AbstractObjective: To describe the use of Florida Poison Information Center Network (FPICN) and Electronic Surveillance System for the Early Notification of Community-based Epidemics (ESSENCE-FL) emergency department (ED) chief complaints data to identify acute naled-related illness following aerial spraying in Miami-Dade county, Florida in response to the Zika outbreak.
Introduction: Pesticide-related illness and injury is a reportable condition in Florida. In August and September 2016, aerial spraying for mosquito control was conducted in an effort to reduce the population of Aedes aegyptimosquitoes in Miami-Dade County.1 Two areas Wynwood (in August) and Miami Beach (in September) were sprayed with naled. Naled is an organophosphate insecticide registered with the U.S. Environmental Protection Agency (EPA) which is applied via aerial ultra-low volume (ULV) spraying. In addition to routine surveillance using FPICN and reportable disease surveillance data to identify acute naled-related illness, the Florida Department of Health (DOH) also monitored ED chief complaints data to identify any associated increase in ED visits.
Methods: In 2016, DOH used three datasets to monitor illness related to naled exposure: FPICN call data, reportable disease (Merlin) data, and ED chief complaints. Product code 2327991 was used to search FPICN data for naled-related exposure calls. FPICN calls with the following medical outcomes were excluded: no health effect, not followed - judged as nontoxic exposure, unrelated effect, and confirmed non-exposure. Individuals who met the reportable disease surveillance case definition for pesticide-related illness and injury2 were entered into Merlin. ESSENCE-FL was monitored to evaluate ED visits in Miami-Dade County for the syndrome categories and free text chief complaints involving eyes (free text queries for eye irritation, eye burning, eye redness, and conjunctivitis), skin (syndrome category for rash), and respiratory (sub-syndrome categories for shortness of breath, wheezing, acute bronchitis, sore throat, and asthma) illnesses.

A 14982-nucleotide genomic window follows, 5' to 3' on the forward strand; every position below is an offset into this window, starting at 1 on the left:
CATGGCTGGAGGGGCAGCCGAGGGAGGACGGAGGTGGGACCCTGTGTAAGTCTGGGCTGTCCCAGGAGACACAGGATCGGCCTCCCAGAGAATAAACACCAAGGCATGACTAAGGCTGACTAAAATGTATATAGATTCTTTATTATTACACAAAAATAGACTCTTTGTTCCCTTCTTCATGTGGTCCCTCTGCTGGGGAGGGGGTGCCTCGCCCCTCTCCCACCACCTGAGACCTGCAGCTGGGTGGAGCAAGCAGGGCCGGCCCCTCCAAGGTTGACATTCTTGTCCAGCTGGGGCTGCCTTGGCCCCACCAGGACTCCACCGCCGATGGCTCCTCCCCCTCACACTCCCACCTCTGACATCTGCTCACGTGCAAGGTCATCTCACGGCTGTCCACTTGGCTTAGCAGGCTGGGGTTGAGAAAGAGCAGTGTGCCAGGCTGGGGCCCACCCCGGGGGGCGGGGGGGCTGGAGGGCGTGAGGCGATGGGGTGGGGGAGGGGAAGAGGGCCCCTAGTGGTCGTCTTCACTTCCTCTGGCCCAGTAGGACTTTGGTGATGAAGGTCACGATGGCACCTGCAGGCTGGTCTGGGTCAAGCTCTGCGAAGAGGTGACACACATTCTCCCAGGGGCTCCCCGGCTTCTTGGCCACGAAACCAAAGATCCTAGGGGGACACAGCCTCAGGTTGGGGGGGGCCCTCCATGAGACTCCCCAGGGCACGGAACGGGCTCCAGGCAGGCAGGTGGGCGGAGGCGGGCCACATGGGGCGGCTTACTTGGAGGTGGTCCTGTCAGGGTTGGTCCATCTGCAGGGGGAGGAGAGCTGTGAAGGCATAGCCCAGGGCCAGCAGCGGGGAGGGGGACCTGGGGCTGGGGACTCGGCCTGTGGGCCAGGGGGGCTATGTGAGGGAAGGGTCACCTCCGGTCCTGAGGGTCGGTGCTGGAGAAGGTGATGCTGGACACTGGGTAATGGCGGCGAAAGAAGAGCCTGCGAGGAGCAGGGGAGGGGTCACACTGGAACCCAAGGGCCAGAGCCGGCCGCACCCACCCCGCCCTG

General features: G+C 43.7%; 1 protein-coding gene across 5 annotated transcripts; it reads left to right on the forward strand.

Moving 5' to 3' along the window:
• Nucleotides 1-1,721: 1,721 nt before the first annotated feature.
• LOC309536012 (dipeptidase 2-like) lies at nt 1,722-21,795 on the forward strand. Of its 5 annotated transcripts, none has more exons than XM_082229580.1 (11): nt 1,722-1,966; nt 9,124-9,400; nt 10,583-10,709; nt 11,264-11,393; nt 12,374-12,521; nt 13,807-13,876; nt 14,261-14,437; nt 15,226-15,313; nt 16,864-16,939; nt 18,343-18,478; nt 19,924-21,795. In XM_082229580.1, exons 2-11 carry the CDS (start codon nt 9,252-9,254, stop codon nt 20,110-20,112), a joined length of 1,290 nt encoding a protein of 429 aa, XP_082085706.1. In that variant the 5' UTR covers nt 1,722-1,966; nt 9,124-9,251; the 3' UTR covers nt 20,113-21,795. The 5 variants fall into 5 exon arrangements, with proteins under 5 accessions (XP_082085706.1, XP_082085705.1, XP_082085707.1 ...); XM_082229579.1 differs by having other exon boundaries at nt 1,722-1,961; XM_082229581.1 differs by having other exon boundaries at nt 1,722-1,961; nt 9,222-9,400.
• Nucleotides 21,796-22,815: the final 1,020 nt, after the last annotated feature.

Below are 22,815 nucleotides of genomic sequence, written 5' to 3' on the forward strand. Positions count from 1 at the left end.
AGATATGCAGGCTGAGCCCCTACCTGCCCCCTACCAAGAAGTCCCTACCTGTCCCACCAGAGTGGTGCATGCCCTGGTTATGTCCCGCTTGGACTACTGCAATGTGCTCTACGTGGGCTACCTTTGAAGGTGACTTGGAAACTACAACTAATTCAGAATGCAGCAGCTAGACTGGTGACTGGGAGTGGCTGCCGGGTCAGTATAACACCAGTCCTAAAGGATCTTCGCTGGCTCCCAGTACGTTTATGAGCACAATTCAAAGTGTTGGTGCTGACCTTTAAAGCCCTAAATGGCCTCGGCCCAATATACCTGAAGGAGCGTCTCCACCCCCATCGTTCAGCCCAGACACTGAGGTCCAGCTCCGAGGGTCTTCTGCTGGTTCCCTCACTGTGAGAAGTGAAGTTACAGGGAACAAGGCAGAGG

Results: Twenty-two exposure calls were identified through FPICN data in 2016. Seven calls were excluded after DOH review determined that these individuals were not exposed to naled. Fifteen exposure calls were investigated and eight individuals met the surveillance case definition for pesticide-related illness and injury. Among the eight DOH cases, one individual was exposed in August (12.5%), and seven in September (87.5%). Everyone had low severity illness, five (62.5%) were female, and the mean age was 39.6 years (range: 27 to 46 years). Two cases (25%) were work-related. Review of ESSENCE ED chief complaints data for eye, skin, and respiratory illnesses showed a few statistically significant increases in daily patient visits. However, these increases were not attributed to aerial spraying.
Conclusions: FPICN data are useful in identifying cases of naled-related illness. Near real-time access to ED chief complaints data along with FPICN and Merlin data has enhanced surveillance capability for DOH and helped address public health concerns related to naled-related illness following aerial spraying in Miami-Dade County.
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